Seeking a New Trial

Here at the Marshall Defense Firm, we like our clients to come to us as soon as they see they’re in big trouble. That’s when we have the most options to help them.

Sometimes, though, we don’t hear from an accused until they have been found guilty at trial. A person in that situation often has a compelling account of the unfairness of the trial. Courts are reluctant, though, to grant new trials. Nobody likes to discard and redo a big piece of work.

Last autumn, I took on the case of Richard Cain. Rich was accused of Rape of a Child in the First Degree in Benton Co. Superior Court, in Kennewick, Washington. His case had gone to trial twice. The first trial ended in a hung jury.

In Rich’s second trial, the jury found him guilty. Under Washington law, that meant he went to jail immediately; bail was prohibited.

Rich was angry. He felt his attorney in his second trial had not put up a defense. The attorney had called no witnesses. Rich believed the jury didn’t have anywhere near the whole story.

I had to explain to Rich that the rules of evidence usually don’t allow the whole story to be told. He wouldn’t get a new trial just because it hadn’t been. And in general, a defense attorney’s decision not to call witnesses is within the attorney’s prerogatives.

But the decision not to put Rich himself on the stand was different. A criminal defendant has a constitutional right to testify in his defense. His attorney is not permitted to decide that he won’t. Rich said his attorney had done that.

I set about to see whether we could prove what Rich said. It’s easy for a defendant desperate for a new trial to claim he was denied his right to testify. Claiming it would not be enough.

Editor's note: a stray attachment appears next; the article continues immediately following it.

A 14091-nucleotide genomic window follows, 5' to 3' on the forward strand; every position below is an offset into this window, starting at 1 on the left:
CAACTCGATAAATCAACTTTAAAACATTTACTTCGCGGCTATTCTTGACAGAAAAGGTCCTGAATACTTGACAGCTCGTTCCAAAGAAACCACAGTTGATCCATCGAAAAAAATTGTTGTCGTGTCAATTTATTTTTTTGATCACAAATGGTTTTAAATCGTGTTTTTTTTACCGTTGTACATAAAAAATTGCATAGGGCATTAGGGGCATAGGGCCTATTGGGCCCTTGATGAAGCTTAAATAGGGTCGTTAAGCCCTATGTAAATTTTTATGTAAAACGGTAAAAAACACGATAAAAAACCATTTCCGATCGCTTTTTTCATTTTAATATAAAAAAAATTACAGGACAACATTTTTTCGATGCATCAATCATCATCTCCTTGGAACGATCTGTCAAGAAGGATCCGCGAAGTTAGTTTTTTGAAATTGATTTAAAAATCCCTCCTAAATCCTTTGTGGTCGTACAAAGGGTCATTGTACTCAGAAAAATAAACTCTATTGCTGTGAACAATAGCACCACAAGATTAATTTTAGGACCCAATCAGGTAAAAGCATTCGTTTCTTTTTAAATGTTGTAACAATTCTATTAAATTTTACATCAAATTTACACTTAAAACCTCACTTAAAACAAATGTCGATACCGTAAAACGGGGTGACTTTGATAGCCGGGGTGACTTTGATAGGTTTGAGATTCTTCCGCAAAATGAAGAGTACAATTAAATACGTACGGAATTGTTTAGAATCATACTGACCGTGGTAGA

And even if we persuaded the judge that Rich had been denied his right to testify, we’d have to show also that the trial might well have turned out differently had he testified. The law has several doctrines that amount to “harmless error”—if the jury would probably have reached the same decision even if things had been done right, we won’t worry that they were done wrong. We won’t have a do-over.

At the Marshall Defense Firm, we prepare our cases thoroughly. When we go to court, we want to be armed to the teeth. So I looked into Rich’s case to see whether there were any other reasons for him to get a new trial. And I found one.

Seven people who knew Rich’s reputation quite well had been ready to testify at his second trial. They would have testified that his reputation didn’t fit with raping a child. One place he had earned a good reputation was in teaching karate to children—girls as well as boys.

I discovered that Rich’s attorney had not presented this evidence well enough to get it admitted. This was one reason no witnesses had testified for Rich.

It took six months to bring all the evidence and legal arguments together—six months that Rich languished in jail.

On May 6th, we got back into court for the judge to decide whether Rich would get a new trial. If the decision were no, Rich would be sentenced immediately and whisked off to prison, perhaps for the rest of his life.

One of the witnesses at the hearing was the attorney who had not called Rich to testify. He acknowledged that he had not put to Rich the decision whether he would testify.

The judge found that Rich had been denied his right to testify and that his attorney had performed deficiently in offering testimony by character witnesses. The judge also found that the denial of the right to testify undermined confidence in the guilty verdict. He ordered that Rich receive a new trial.

Rich bailed out of jail the next week. He can again feel sunlight on his face. He can again touch the bark of tree or a blade of grass. He can again embrace his loved ones.

Rich has liberty, for now, and a third trial in a few months.